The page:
PS: It is always my endeavor to provide helpful reviews. If you find my review helpful then great! If you do not, then please leave me a comment indicating what you want to know and I'll be sure to do better next time.
What I worried would be a feature length commercial is instead a very funny, and somewhat subversive film, overflowing with ideas, puns, perfect music, and wacky 'cameos' by everyone from Shaquile O'Neil, to a wonderfully warped and dark Batman (given terrific voice by Will Arnet).
'Lego' doesn't look quite like any film I've seen before. It has a rough, almost bizarrely low- tech look to it's Lego people -- stop motion that looks like stop motion --oddly (but very effectively) combined with mind-blowingly huge and complicated shots of the Lego universe in action. Somehow in the unlikely mix of slickness and lo-fi something wonderful is created; animation that is wildly impressive, but also clearly human, creative and DIY at the same time.
The film is basically a spoof of every Hollywood vision-quest movie you've ever seen. You know the films. A young character (almost always male) is called on to save the world/neighborhood/kingdom. He's over-matched, and under prepared, but with a kindly older mentor of great power to guide him, you know he will find a way to prevail.
Except here the "special" character at the center really ISN'T very special. He's a young working guy like a million others, who's not very bright or especially brave, and who just wants to live his happy, blank, endlessly repetitive safe life. And the mentor? None other than the voice of Morgan Freeman, expertly spoofing his own image as the ultimate voice of wisdom. He plays a wizard who is far less consistently brilliant and all knowing than he claims or wants to be. He's very, very funny, which is not the first thing one thinks of with Morgan Freeman. The same could be said of Liam Neeson, who also does a great voice job as the good cop/bad cop, who's personality changes depending on what side of his head is facing front. Will Ferrell is also excellent as the villain of the piece, being just silly enough to be funny, but just real enough to give the story some real tension.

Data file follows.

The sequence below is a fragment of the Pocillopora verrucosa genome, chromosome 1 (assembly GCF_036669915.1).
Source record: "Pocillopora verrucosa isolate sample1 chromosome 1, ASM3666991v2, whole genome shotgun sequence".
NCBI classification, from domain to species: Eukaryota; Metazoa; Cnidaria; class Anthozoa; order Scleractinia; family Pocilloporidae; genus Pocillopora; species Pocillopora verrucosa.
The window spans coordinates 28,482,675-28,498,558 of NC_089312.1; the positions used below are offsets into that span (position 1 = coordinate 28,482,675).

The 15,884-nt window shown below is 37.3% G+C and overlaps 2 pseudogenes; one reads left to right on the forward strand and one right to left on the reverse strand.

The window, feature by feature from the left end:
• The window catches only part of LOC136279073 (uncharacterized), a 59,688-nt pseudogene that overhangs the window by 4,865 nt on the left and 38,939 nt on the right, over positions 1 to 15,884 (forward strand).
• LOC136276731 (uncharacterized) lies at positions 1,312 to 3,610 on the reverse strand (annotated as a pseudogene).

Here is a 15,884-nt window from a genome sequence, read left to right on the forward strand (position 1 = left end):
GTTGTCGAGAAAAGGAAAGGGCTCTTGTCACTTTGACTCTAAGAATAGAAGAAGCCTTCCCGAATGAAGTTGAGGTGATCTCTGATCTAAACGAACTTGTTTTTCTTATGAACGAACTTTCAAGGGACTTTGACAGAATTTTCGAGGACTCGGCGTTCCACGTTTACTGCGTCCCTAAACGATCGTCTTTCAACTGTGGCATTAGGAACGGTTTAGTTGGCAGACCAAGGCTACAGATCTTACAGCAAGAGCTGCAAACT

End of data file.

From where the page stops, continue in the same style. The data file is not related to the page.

Not everything works, and there were a few spots near the end where the energy flagged. But overall this is an exciting and creative (and wonderfully fun) piece of film-making, that manages to attack the near fascist mentality of a society obsessed with consuming, and determined not to question it's own lives (it's not for nothing that the villain's name is 'President Business')-- while still being very funny, and almost never feeling like its preaching.
And without giving anything away, in the last 20 minutes it changes the rules again, and asks a few profound questions about the nature of existence, without seeming like it had suddenly jumped the track as a film for kids as well as adults.
In the end, I walked around with the hysterical, awful (in a great way), and when you think about it kinda dark anthem "Everything is Awesome" banging around in my head for days.
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- Eleanor, age 3